Is Facebook Fueling the Hong Kong Protests?

Facebook (FB) and Twitter (TWTR) are yet again the center of attention over claims of propagating disinformation, this time for the Hong Kong protests. Claims suggest Chinese state media is using the social media platforms to fuel a heated information war over the protests.

Unlike in the past, the two companies have acted promptly to clamp down on any potential fake news tied to the ongoing protests. Twitter has reportedly struck down over 900 accounts. Meanwhile, Facebook reports it has shut down seven pages, three group pages, and five accounts.

Is Facebook Fueling the Hong Kong Protests?

Twitter has taken a tough stance following claims by China Daily that Western interests were fueling the Hong Kong protests. Could Facebook’s and Twitter’s moves threaten a full-blown attack from Beijing?

While the platforms remain blocked in mainland China, they aren’t in Hong Kong, where they are extremely popular with English speakers. The government has since resorted to using the two apps to propagate what many people deem as disinformation about the protests. Some tweets claim that Twitter is sponsoring posts from Chinese state media. Twitter competes fiercely for ad revenue against Facebook and Google. To protect its reputation, Twitter may want to distance itself from such scandals.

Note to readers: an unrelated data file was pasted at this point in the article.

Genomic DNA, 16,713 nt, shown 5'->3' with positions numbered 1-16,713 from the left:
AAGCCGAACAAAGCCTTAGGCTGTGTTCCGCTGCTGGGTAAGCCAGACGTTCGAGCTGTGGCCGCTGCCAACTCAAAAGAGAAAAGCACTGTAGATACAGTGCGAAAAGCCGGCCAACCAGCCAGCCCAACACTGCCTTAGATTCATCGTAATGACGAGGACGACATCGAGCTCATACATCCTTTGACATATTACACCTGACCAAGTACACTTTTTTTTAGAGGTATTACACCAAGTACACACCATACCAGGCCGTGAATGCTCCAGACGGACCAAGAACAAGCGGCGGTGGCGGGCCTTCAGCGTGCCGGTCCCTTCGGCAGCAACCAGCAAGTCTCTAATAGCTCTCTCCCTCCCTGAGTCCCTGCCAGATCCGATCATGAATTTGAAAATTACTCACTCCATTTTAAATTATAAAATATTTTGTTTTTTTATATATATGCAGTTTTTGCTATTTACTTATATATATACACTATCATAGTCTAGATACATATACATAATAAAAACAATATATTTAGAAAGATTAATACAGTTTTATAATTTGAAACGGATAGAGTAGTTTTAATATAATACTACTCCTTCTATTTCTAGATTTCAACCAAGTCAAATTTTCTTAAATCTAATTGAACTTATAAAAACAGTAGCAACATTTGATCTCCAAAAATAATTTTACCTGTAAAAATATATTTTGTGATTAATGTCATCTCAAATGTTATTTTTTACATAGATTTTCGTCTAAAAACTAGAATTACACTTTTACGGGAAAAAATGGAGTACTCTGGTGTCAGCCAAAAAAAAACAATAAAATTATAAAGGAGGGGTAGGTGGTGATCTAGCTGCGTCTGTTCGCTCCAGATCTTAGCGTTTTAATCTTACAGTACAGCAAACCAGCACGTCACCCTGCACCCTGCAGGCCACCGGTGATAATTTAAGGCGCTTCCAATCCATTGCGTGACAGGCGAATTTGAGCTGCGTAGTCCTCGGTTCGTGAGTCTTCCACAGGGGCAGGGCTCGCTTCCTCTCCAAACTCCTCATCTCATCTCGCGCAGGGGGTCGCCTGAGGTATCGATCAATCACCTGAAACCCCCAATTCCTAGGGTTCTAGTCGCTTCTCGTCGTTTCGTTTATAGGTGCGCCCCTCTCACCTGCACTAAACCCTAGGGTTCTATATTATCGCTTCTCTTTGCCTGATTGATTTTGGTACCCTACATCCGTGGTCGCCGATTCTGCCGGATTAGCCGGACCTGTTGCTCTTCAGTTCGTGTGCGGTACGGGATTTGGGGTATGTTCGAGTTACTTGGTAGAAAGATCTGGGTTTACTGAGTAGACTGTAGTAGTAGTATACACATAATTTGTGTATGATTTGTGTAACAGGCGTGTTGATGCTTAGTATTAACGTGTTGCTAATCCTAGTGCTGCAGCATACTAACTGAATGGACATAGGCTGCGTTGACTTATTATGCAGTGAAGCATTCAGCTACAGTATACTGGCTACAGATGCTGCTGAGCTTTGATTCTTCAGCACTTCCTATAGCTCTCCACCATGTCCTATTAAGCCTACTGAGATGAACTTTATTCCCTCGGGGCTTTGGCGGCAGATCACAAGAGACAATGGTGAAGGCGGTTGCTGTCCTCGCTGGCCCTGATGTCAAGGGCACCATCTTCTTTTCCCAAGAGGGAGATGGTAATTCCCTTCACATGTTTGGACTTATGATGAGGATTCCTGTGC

Claims of an executive order

Using Facebook and Twitter for spreading disinformation isn’t new. In July, there were claims that Donald Trump had ordered Facebook and Twitter to force users to follow and “like” his accounts. Alternative Facts alleges that Trump issued the executive order to combat the growing threat to his presidency.

According to Alternative Facts, new users on Facebook and Twitter may have automatically “liked” the president’s account. Trump has repeatedly accused Facebook and Twitter of trying to suppress his views and those of his supporters. By forcing people to “like” his pages, he may have been able to reach out to the masses.